Before this year ends and the decade of the 2020s gets underway, Apple is poised to unveil a dramatic new architecture for its venerable Macintosh computing platform. Here’s why new Apple Silicon hardware is an important step in the future of the Mac.
Why Apple is moving to new silicon
Across the last four decades, Apple has uniquely made a series of radical moves to shift its Mac hardware to entirely new and materially different chip architectures.
No other computing platform has successfully performed such a complex undertaking on a similar scale even once, let alone attempting the three major platform shifts Apple has made on the Mac, from Motorola’s 68000 in the 1980s to PowerPC in the 90s and then to Intel x86 in the 2000s.
Each migration involved massive efforts to not only deliver new hardware, but also transform vast software platforms and create new development tools to minimize the transition pain of users and developers. When Apple migrated to PowerPC in the early 90s, other platforms of the day were supposed to complete parallel transitions of their own, including Microsoft’s Windows NT, IBM’s OS/2, the Commodore Amiga, and many others.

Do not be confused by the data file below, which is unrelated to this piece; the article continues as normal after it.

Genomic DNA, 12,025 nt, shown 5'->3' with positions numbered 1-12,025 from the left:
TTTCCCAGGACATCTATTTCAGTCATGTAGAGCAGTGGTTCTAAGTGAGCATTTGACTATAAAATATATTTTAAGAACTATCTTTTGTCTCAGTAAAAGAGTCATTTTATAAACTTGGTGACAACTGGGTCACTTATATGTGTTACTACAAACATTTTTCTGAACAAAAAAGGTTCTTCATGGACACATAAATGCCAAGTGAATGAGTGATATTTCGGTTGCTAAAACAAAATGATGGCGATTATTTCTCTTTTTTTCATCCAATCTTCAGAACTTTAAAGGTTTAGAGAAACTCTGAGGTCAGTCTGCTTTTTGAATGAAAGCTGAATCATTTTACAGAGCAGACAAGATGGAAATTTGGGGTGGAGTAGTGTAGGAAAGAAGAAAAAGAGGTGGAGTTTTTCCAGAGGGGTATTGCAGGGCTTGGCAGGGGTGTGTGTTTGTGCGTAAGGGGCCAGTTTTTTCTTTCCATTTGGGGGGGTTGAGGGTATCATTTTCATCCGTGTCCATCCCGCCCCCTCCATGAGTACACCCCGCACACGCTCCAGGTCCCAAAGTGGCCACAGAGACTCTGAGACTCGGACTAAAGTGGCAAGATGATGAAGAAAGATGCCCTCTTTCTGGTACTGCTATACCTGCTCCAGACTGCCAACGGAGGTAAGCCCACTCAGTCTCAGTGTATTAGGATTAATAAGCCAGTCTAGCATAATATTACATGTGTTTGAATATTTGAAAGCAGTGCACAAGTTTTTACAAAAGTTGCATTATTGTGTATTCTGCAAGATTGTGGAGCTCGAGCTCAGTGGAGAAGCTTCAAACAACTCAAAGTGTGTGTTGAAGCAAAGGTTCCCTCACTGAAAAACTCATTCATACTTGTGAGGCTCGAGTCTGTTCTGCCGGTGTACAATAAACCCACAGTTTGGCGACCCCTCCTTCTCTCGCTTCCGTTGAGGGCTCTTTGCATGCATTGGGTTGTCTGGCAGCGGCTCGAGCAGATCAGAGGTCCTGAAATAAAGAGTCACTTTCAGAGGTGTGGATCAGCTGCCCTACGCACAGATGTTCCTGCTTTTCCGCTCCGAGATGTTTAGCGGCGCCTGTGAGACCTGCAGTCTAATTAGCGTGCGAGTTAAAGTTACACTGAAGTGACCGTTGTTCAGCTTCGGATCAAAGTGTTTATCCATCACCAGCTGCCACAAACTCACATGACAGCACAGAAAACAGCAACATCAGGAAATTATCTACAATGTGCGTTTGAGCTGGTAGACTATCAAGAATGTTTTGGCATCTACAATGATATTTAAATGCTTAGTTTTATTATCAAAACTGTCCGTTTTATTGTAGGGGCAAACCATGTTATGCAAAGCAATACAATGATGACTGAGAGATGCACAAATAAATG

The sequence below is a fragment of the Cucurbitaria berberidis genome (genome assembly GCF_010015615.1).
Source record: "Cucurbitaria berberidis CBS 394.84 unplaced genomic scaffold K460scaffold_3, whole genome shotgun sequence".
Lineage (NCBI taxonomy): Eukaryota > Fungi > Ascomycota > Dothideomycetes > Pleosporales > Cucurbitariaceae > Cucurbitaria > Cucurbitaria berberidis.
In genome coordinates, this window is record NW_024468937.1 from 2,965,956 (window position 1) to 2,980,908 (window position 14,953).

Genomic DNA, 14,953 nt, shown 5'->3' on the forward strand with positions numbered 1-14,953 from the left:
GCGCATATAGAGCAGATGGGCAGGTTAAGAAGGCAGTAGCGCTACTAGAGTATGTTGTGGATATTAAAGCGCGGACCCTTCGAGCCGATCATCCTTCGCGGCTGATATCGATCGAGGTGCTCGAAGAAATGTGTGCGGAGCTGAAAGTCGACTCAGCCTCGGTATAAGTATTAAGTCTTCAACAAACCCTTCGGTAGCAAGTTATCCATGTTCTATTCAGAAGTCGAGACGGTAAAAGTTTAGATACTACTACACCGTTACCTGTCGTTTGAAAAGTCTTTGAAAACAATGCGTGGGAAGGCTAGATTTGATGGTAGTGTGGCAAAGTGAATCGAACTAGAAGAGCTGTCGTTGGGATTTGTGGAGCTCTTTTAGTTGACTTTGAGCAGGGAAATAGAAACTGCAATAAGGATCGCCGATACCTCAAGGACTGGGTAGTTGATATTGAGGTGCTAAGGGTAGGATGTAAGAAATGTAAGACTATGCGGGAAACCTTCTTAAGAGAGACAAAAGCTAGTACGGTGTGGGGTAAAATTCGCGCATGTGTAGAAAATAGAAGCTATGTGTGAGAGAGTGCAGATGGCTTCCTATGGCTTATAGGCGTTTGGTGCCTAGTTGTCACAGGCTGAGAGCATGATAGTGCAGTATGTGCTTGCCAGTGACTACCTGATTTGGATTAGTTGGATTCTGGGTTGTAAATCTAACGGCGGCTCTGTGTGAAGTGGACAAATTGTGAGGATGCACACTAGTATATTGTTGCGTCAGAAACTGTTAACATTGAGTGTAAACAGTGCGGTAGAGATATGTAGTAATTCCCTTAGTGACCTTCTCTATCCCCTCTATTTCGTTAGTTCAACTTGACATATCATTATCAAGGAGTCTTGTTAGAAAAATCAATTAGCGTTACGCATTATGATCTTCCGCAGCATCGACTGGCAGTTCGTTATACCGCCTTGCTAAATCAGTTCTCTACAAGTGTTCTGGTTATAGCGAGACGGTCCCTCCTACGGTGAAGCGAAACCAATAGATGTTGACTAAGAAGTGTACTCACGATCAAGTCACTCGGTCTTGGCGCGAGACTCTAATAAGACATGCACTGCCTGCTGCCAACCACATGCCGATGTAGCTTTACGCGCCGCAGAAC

Apple’s unique ability to successfully complete the shift to PowerPC was complicated by other firms’ failing to do the same, resulting in Apple eventually ending up the only major PowerPC user. The difficulty of that transition and its unexpected result might suggest that in hindsight, it was ultimately a mistake to have attempted such a complex and risky task.
On the other hand, Apple’s migration to Intel Macs about a decade later was hailed as a masterful strategic move, enabling Apple to enter new markets and eventually expand its Mac platform dramatically. Yet Apple’s move to Intel’s chips starting in 2006 was largely enabled by the company’s previous PowerPC experience in learning how to execute such a transition.
An Apple Silicon transition that’s been underway for a decade
It’s useful to examine what benefit there is for Apple to again shift to an all-new chip architecture this year, this time using a custom silicon architecture of its own design rather than buying off-the-shelf chips available to any PC maker.